Anniston election recount, contest stall on lack of money
by Laura Camper
lcamper@annistonstar.com
Sep 13, 2012 | 5207 views |  0 comments | 11 11 recommendations | email to a friend | print
Two efforts to challenge the results of Anniston’s Aug. 28 election may have died because of a lack of money.

A 4 p.m. deadline came and went Thursday without mayoral candidate Ralph Bradford, City Councilman Ben Little or resident Harold Ray providing the $3,850 deposit required for a recount.

Meanwhile, the three held a press conference Thursday to say they were having trouble raising the $5,000 bond required to continue a contest of the election Little had filed in court Monday.

The three spoke in front of City Hall on Thursday morning to a group of about a dozen people, mostly city staff, about the contest and the requested recounts of the mayoral and Ward 3 City Council elections.

Little said although he’s paid the $301 filing fee for the contest, he’s not raised the $5,000 bond required by the circuit clerk for the case.

“The bond was set extremely high, with God being our help, we will meet that bond of $5,000,” Little said.

Little would seem to have missed a deadline for paying the security, but it is unclear how that might affect the lawsuit.

Alabama law requires a person contesting an election to file “a statement in writing, verified by affidavit, of the grounds of the contest as provided in this article and must give good and sufficient security for the costs of the contest, to be approved by the clerk” within five days of the certification of the election results.

According to an Alabama Supreme Court opinion delivered in 1985, the security must be paid within the five-day filing deadline. That deadline for that election was Monday.

The decision on a lawsuit contesting the city’s 1984 election, O. Clayton Dobbins v. the City of Anniston, was dismissed by the Circuit Court in Calhoun County when the security was paid late, and the Supreme Court upheld the dismissal.

“Without some type of security for costs being filed, court has no jurisdiction in election contest and contest must be dismissed,” the 1985 decision states.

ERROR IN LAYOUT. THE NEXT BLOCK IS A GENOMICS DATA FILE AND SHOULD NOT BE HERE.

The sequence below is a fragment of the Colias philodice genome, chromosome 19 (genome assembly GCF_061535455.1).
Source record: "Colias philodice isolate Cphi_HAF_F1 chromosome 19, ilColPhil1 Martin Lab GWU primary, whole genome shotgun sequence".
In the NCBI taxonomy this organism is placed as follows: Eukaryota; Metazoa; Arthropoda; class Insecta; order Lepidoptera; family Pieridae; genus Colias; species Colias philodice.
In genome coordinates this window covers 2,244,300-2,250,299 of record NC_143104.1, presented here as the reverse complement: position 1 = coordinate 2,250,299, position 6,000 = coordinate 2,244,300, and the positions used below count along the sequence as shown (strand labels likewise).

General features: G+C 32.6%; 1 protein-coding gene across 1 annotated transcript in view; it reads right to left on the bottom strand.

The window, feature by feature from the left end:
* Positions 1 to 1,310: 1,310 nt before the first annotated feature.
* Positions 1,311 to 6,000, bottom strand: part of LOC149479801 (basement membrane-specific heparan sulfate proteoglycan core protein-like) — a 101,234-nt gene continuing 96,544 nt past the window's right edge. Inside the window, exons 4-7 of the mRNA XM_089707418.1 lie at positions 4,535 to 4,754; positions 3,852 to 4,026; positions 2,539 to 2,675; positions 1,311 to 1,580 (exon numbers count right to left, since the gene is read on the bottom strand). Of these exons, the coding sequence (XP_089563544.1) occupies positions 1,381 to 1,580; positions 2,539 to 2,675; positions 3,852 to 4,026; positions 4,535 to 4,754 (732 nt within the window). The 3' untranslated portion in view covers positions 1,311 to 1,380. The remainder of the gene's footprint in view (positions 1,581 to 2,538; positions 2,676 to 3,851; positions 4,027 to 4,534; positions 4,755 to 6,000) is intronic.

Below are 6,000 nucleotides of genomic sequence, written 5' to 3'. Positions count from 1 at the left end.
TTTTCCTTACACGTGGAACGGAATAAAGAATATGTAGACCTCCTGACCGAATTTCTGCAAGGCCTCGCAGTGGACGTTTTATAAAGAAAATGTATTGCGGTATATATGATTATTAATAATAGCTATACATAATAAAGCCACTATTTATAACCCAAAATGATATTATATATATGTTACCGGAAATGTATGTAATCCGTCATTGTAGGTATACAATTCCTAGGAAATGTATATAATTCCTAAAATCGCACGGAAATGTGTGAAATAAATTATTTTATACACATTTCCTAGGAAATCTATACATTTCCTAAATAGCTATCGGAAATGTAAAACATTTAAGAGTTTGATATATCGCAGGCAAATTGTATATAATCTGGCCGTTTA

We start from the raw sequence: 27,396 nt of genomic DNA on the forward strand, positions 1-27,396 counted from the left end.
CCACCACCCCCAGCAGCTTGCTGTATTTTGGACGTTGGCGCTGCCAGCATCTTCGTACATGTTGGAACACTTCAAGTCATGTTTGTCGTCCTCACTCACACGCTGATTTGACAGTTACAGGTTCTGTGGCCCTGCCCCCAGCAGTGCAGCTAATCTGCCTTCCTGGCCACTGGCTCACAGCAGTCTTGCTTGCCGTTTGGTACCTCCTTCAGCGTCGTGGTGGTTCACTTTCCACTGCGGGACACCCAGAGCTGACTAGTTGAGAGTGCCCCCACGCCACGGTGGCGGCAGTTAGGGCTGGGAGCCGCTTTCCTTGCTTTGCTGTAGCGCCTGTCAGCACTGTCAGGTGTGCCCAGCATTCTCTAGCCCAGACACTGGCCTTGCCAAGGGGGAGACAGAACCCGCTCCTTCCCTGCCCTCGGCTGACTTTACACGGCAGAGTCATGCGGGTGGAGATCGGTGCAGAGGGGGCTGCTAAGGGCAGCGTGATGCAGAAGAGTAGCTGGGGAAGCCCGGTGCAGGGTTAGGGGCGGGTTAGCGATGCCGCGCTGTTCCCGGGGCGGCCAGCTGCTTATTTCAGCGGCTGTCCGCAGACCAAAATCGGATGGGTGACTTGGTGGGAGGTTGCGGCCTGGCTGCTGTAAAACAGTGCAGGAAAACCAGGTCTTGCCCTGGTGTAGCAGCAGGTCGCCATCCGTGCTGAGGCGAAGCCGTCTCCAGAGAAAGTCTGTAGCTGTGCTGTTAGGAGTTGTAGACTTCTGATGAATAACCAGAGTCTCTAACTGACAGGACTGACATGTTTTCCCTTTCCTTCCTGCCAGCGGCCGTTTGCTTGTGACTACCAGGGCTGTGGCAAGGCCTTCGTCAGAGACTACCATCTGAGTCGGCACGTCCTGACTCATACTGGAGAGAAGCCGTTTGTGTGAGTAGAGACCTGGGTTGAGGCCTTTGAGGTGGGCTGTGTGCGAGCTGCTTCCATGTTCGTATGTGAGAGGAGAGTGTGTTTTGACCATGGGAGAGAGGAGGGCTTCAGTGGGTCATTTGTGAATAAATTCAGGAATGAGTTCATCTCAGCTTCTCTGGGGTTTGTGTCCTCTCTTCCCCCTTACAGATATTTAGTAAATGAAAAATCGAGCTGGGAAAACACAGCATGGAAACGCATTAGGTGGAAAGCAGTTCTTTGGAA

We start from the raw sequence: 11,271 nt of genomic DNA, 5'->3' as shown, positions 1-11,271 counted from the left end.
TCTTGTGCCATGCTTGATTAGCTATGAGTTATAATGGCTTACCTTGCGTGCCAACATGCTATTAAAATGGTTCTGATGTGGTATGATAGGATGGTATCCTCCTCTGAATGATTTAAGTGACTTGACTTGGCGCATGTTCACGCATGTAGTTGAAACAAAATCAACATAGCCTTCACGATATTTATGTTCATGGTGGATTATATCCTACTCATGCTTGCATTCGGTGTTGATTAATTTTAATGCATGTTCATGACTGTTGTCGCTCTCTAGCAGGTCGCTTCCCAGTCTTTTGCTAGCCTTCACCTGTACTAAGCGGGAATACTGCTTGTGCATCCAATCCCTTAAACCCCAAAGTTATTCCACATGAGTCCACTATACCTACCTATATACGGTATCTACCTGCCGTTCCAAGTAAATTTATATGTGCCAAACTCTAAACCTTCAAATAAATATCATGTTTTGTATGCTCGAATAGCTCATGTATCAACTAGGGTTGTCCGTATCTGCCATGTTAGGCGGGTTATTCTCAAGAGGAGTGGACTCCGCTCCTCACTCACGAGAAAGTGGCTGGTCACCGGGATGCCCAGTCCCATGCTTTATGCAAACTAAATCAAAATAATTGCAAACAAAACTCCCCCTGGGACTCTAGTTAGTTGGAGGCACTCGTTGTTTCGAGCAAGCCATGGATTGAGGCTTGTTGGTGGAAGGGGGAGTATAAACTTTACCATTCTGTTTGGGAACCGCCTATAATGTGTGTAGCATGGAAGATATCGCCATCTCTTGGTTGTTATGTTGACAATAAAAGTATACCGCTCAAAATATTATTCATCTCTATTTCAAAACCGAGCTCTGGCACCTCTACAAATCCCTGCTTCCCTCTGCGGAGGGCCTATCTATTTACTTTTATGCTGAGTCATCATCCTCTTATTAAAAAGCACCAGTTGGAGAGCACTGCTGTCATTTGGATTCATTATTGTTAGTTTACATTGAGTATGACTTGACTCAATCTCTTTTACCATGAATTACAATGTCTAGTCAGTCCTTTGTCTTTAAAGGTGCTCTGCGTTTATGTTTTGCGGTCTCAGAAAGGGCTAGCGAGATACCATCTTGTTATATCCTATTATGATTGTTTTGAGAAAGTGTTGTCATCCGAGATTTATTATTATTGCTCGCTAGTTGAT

Circuit Clerk Ted Hooks said he set the security at $5,000, the same amount he set for an election contest about four years ago. It’s far less than the $15,000 security set in 1983 for the Dobbins case, Hooks said.

Little was aware of the security, Hooks said.

“I told him several days before,” Hooks said. “I told him he needed to get some legal advice.”

Little said Thursday he hadn’t hired an attorney for the lawsuit.

“I’m still torn between a couple of attorneys,” Little said.

Little, a three-term incumbent in the Ward 3 council seat, lost his race to Seyram Selase by a vote of 517-308, or about 63 percent to 37 percent. Bradford, meanwhile, finished 10th in a field of 11 candidates for mayor, with 80 of the 4,959 votes cast. Vaughn Stewart won the mayoral election outright with just more than 55 percent of the vote.

Little said he’s not giving up on the lawsuit, because it’s not just about him.

“The voting area of Ward 3 of South Anniston was infected,” Little said.

Carolyn Henderson, a member of the Calhoun County Board of Registrars, disagreed.

“That’s hard to believe because those poll workers, they’re qualified poll workers,” Henderson said. “They’re very meticulous about what they do.”

Henderson said the board recorded 4,942 people as voting in the election, according to the highlighted names in the record books. She said it is not uncommon for poll workers to inadvertently leave an absentee voter off the list, so there could be a few more. There were 4,959 votes cast in the mayoral election. City Clerk Alan Atkinson said the board has the books with the names of voters highlighted by the poll workers; he has the sheets with the signatures of the voters in his office, but they can only be opened by court order.

Atkinson agreed that the absentee ballots probably caused the 17-vote discrepancy.

"They're supposed to be highlighted before the polls open," Atkinson said.

It could easily have been forgotten, Atkinson said. There were 105 absentee ballots cast in the mayoral election.

Little said people have been telling him of all kinds of violations including people voting more than once, unauthorized people in the voting area and malfunctioning ballot machines. Little handed out written accounts of some of the alleged violations, but the names of the accusers were blacked out.

Because of the alleged violations, Little, Bradford and Ray are calling for the city to pay for a recount of the votes.

“You made the mistake, city,” Bradford said. “You clean it up.”

Star staff writer Laura Camper: 256-235-3545. On Twitter @LCamper_Star.
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